- The Washington Times - Wednesday, May 13, 2009

The D.C. Council on Tuesday approved a $5.4 billion budget for fiscal 2010 after shifting nearly $30 million allocated for city schools over the objections of Chancellor Michelle A. Rhee.

Council members voted to move $27.5 million in city school funding to a “non-departmental line” - essentially reserving the money until an October audit provides more information about enrollment in city schools.

Council Chairman Vincent C. Gray said that despite years of declining enrollment in city schools and a combined total of about 70,300 students in public and charter schools this year, the mayor’s budget suggested enrollment would spike next year to about 73,000 students. He said the projections from the mayor’s office were not “adequately justified.”

The chairman stressed that the move was not a cut and said “the money is there for education purposes.”

“We have tried hard to figure out where these students are coming from,” Mr. Gray said. “The answers at this stage are unconvincing.”



Council member Marion Barry also said Mr. Fenty’s funding proposal “defies all logic of any kind.”

“How can we believe these numbers?” said Mr. Barry, Ward 8 Democrat. “I don’t believe them.”

The move prompted a quick response from Ms. Rhee, who said in a letter to Mr. Gray that the action would cause officials to reduce the budget of local schools, hamper efforts to fill teacher vacancies and force the elimination of teaching positions.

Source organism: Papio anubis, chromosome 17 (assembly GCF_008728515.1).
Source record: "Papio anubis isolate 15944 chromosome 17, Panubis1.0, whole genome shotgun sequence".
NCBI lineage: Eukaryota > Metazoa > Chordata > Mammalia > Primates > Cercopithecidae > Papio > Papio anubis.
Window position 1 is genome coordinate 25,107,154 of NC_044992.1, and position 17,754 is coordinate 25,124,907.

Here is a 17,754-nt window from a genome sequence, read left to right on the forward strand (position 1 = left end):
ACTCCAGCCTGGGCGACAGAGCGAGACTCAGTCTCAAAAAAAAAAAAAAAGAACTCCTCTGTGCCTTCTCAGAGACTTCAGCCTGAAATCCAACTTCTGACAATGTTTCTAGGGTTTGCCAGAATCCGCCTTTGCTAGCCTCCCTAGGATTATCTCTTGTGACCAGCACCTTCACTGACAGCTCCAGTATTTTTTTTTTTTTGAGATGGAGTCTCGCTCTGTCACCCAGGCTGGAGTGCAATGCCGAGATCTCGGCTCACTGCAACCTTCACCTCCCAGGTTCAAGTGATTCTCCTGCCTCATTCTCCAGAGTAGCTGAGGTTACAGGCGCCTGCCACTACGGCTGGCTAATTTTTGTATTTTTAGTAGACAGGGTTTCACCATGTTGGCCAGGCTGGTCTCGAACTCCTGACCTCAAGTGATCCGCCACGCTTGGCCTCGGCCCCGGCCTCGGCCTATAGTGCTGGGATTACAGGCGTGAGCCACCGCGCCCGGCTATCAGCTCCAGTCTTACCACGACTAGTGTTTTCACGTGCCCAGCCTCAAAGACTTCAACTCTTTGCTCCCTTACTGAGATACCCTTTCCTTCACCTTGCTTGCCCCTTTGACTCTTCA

Ms. Rhee also said the audit data, and thus the funding, would not be available until January and that staffing and financial decisions must be made much earlier.

“Whether or not this action is called a budget ‘cut,’ the fact is that council’s action reduces the DCPS budget by $27 million,” the chancellor wrote, adding that the money equates to 338 teachers.

Mr. Gray later countered that enrollment numbers would be available within a week of the audit in October.

The budget approved by the 13-member council closes an $800 million shortfall in city finances but also made several other substantial changes to the spending plan submitted by Mr. Fenty in March.

Council members cut $20 million from the city’s summer jobs program and used some of the funds to restore nearly $17 million to the funding allotment for charter school facilities.

Members also struck Mr. Fenty’s proposed $51 annual fee for residents to pay for streetlight maintenance and kept intact their reduction from $4 million to $778,000 in funding for the office of Deputy Mayor for Education Victor Reinoso.

Other approved measures include Mr. Fenty’s expansion of a program that allows inmates to earn time off of their sentences and enhancement of automated enforcement initiatives.

The council also voted to cut Mr. Fenty’s plans to increase the city’s 911 phone charges and restore cost-of-living adjustments for the city’s standard deduction and personal exemption in fiscal 2010 and the property tax homestead deduction in 2011.

“There are things I didn’t get, things I don’t like, but all in all I think this is a masterful piece of work,” said council member Jim Graham, Ward 1 Democrat.

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